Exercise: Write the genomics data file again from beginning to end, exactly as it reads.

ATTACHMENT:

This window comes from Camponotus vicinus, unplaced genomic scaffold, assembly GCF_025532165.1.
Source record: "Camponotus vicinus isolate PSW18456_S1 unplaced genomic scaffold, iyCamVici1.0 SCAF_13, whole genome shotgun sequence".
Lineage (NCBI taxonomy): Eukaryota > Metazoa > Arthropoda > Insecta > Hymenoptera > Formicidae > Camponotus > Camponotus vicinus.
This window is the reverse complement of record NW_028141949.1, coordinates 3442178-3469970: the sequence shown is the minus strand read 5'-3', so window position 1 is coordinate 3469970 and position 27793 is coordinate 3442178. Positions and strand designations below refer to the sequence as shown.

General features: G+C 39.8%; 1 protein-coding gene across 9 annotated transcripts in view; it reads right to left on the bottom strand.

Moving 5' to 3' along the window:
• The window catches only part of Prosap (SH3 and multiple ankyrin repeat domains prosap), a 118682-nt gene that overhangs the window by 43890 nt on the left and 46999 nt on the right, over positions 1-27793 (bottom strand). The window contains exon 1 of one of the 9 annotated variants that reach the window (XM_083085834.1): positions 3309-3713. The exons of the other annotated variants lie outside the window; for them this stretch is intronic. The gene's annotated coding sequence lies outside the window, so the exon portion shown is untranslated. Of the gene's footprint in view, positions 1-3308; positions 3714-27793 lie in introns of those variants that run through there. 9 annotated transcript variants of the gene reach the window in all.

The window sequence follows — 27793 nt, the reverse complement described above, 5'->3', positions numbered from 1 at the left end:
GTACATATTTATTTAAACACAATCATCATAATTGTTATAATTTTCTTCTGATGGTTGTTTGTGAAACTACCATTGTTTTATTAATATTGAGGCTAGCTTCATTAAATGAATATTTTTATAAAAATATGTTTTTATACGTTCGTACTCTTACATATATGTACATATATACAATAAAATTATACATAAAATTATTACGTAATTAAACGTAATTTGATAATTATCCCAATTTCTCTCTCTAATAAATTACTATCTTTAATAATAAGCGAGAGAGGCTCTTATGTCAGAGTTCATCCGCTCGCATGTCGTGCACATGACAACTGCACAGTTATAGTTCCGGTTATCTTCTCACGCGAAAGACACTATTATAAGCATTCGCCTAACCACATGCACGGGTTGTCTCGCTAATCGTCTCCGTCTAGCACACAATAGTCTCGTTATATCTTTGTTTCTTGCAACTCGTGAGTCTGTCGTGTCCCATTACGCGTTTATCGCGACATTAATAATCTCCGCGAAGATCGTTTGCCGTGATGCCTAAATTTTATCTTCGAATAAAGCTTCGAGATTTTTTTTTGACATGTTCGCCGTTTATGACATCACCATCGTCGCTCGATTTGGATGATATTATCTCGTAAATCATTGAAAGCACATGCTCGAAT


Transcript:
This window comes from Camponotus vicinus, unplaced genomic scaffold, assembly GCF_025532165.1.
Source record: "Camponotus vicinus isolate PSW18456_S1 unplaced genomic scaffold, iyCamVici1.0 SCAF_13, whole genome shotgun sequence".
Lineage (NCBI taxonomy): Eukaryota > Metazoa > Arthropoda > Insecta > Hymenoptera > Formicidae > Camponotus > Camponotus vicinus.
This window is the reverse complement of record NW_028141949.1, coordinates 3442178-3469970: the sequence shown is the minus strand read 5'-3', so window position 1 is coordinate 3469970 and position 27793 is coordinate 3442178. Positions and strand designations below refer to the sequence as shown.

General features: G+C 39.8%; 1 protein-coding gene across 9 annotated transcripts in view; it reads right to left on the bottom strand.

Moving 5' to 3' along the window:
• The window catches only part of Prosap (SH3 and multiple ankyrin repeat domains prosap), a 118682-nt gene that overhangs the window by 43890 nt on the left and 46999 nt on the right, over positions 1-27793 (bottom strand). The window contains exon 1 of one of the 9 annotated variants that reach the window (XM_083085834.1): positions 3309-3713. The exons of the other annotated variants lie outside the window; for them this stretch is intronic. The gene's annotated coding sequence lies outside the window, so the exon portion shown is untranslated. Of the gene's footprint in view, positions 1-3308; positions 3714-27793 lie in introns of those variants that run through there. 9 annotated transcript variants of the gene reach the window in all.

The window sequence follows — 27793 nt, the reverse complement described above, 5'->3', positions numbered from 1 at the left end:
GTACATATTTATTTAAACACAATCATCATAATTGTTATAATTTTCTTCTGATGGTTGTTTGTGAAACTACCATTGTTTTATTAATATTGAGGCTAGCTTCATTAAATGAATATTTTTATAAAAATATGTTTTTATACGTTCGTACTCTTACATATATGTACATATATACAATAAAATTATACATAAAATTATTACGTAATTAAACGTAATTTGATAATTATCCCAATTTCTCTCTCTAATAAATTACTATCTTTAATAATAAGCGAGAGAGGCTCTTATGTCAGAGTTCATCCGCTCGCATGTCGTGCACATGACAACTGCACAGTTATAGTTCCGGTTATCTTCTCACGCGAAAGACACTATTATAAGCATTCGCCTAACCACATGCACGGGTTGTCTCGCTAATCGTCTCCGTCTAGCACACAATAGTCTCGTTATATCTTTGTTTCTTGCAACTCGTGAGTCTGTCGTGTCCCATTACGCGTTTATCGCGACATTAATAATCTCCGCGAAGATCGTTTGCCGTGATGCCTAAATTTTATCTTCGAATAAAGCTTCGAGATTTTTTTTTGACATGTTCGCCGTTTATGACATCACCATCGTCGCTCGATTTGGATGATATTATCTCGTAAATCATTGAAAGCACATGCTCGAAT